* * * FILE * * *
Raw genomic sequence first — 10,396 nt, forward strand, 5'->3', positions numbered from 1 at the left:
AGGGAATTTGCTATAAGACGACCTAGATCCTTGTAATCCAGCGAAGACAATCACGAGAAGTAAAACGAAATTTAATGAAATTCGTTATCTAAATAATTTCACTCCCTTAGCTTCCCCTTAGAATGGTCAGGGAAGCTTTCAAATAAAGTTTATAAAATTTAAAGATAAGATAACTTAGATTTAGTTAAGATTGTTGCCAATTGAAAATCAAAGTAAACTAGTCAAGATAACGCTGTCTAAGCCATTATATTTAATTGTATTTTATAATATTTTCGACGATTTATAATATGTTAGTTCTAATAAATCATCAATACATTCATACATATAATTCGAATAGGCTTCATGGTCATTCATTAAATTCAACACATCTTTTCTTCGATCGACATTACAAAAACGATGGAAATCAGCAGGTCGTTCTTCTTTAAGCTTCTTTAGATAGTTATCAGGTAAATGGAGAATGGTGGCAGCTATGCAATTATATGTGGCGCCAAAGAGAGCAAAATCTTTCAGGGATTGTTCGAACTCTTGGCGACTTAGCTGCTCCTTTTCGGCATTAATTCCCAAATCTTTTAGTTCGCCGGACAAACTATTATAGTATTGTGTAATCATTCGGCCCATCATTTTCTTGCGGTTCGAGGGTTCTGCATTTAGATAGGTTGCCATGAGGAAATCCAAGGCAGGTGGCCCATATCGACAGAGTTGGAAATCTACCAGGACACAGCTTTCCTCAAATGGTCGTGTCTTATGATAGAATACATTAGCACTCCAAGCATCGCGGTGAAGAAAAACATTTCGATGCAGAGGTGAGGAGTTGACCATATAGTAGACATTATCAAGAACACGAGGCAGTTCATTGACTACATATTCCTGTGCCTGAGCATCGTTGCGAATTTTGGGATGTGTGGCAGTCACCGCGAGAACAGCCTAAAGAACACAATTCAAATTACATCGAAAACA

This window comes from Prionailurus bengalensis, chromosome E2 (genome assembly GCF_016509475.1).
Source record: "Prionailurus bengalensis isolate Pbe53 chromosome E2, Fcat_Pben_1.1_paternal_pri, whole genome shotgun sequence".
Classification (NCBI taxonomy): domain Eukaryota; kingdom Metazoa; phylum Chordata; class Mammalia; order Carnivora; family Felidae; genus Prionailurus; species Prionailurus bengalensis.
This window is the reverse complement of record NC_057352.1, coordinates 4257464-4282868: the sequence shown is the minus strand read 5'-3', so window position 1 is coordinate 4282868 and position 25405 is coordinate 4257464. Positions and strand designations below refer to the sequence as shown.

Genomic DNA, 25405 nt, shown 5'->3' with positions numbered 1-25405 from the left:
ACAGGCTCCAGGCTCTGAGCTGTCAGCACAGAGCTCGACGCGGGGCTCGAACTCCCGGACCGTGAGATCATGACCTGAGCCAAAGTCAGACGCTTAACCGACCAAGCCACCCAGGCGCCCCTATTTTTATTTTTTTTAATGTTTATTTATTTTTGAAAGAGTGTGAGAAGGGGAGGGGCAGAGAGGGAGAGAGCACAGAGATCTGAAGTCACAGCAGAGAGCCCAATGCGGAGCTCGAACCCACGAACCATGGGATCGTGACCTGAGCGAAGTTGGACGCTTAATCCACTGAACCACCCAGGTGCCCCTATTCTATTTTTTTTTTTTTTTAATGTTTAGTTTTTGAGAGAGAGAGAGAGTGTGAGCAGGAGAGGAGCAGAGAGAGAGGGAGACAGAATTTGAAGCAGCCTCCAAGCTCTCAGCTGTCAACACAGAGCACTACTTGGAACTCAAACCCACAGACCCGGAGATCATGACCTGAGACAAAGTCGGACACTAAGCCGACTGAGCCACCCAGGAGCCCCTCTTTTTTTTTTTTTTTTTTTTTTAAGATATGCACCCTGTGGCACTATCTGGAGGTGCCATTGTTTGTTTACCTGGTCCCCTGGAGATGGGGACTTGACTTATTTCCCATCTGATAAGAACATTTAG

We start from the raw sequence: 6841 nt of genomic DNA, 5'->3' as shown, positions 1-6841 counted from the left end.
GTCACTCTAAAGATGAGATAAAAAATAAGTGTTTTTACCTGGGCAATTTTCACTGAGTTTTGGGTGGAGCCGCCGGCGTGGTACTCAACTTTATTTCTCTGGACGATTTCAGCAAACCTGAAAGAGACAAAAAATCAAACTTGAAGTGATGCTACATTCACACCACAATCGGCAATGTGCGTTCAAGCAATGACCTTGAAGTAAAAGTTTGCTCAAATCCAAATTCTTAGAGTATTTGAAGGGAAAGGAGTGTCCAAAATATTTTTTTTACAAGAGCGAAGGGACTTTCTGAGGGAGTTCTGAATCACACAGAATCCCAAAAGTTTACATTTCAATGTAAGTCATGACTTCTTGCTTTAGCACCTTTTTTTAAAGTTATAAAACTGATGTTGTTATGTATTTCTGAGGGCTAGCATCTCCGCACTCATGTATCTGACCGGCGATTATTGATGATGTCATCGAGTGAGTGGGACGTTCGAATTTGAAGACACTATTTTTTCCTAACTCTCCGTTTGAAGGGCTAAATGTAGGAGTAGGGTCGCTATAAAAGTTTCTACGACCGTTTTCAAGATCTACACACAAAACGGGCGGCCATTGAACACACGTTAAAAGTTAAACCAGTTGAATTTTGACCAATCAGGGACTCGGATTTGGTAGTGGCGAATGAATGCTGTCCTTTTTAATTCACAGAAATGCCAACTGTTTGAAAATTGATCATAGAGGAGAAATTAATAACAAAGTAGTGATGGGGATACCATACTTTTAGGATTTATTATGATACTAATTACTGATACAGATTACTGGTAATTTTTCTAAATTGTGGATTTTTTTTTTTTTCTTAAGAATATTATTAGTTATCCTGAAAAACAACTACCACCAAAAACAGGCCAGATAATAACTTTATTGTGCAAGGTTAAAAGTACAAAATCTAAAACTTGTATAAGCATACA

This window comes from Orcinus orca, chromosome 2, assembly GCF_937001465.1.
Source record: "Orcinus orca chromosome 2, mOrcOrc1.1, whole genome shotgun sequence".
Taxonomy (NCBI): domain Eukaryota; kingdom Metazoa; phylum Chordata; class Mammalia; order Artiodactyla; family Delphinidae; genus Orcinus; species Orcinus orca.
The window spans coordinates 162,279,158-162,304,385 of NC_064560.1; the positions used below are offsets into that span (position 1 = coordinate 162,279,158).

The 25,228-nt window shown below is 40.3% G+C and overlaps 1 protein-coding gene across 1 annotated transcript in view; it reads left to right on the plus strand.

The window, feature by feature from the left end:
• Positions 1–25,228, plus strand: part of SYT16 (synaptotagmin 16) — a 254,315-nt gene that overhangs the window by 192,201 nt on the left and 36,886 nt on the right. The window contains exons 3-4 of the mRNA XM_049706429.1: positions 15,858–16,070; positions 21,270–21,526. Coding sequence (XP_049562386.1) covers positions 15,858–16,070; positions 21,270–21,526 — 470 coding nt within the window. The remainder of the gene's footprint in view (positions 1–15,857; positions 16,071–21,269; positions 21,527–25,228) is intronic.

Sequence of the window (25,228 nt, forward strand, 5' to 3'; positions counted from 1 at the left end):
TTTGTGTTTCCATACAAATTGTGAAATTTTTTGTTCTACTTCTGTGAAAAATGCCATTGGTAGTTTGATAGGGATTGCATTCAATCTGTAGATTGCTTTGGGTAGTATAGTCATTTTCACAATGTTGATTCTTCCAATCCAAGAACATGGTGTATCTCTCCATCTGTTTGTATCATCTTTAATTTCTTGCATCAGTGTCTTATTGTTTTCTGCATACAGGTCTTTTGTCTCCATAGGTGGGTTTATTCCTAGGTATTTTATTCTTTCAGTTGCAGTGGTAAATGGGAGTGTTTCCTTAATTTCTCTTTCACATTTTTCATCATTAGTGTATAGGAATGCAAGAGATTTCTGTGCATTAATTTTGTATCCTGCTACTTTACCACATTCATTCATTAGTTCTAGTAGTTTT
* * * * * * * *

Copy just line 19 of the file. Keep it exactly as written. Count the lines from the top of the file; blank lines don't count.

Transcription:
TTTGTGTTTCCATACAAATTGTGAAATTTTTTGTTCTACTTCTGTGAAAAATGCCATTGGTAGTTTGATAGGGATTGCATTCAATCTGTAGATTGCTTTGGGTAGTATAGTCATTTTCACAATGTTGATTCTTCCAATCCAAGAACATGGTGTATCTCTCCATCTGTTTGTATCATCTTTAATTTCTTGCATCAGTGTCTTATTGTTTTCTGCATACAGGTCTTTTGTCTCCATAGGTGGGTTTATTCCTAGGTATTTTATTCTTTCAGTTGCAGTGGTAAATGGGAGTGTTTCCTTAATTTCTCTTTCACATTTTTCATCATTAGTGTATAGGAATGCAAGAGATTTCTGTGCATTAATTTTGTATCCTGCTACTTTACCACATTCATTCATTAGTTCTAGTAGTTTT